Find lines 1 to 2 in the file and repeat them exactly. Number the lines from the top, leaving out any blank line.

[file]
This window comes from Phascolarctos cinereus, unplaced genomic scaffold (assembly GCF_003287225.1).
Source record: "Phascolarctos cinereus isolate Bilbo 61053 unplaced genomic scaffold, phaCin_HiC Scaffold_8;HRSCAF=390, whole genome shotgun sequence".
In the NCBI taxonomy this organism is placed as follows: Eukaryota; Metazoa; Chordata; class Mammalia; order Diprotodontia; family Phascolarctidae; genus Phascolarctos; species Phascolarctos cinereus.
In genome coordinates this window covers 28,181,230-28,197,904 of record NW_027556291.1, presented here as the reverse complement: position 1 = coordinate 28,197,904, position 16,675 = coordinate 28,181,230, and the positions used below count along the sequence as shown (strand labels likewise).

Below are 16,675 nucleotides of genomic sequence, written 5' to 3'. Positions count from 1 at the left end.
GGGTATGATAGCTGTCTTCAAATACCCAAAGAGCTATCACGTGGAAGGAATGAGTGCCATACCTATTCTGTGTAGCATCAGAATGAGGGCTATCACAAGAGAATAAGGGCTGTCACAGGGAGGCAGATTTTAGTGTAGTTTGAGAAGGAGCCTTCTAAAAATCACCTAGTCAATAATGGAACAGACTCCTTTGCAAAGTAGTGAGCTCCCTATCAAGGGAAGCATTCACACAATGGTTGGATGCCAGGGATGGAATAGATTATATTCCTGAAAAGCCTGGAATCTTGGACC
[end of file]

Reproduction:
This window comes from Phascolarctos cinereus, unplaced genomic scaffold (assembly GCF_003287225.1).
Source record: "Phascolarctos cinereus isolate Bilbo 61053 unplaced genomic scaffold, phaCin_HiC Scaffold_8;HRSCAF=390, whole genome shotgun sequence".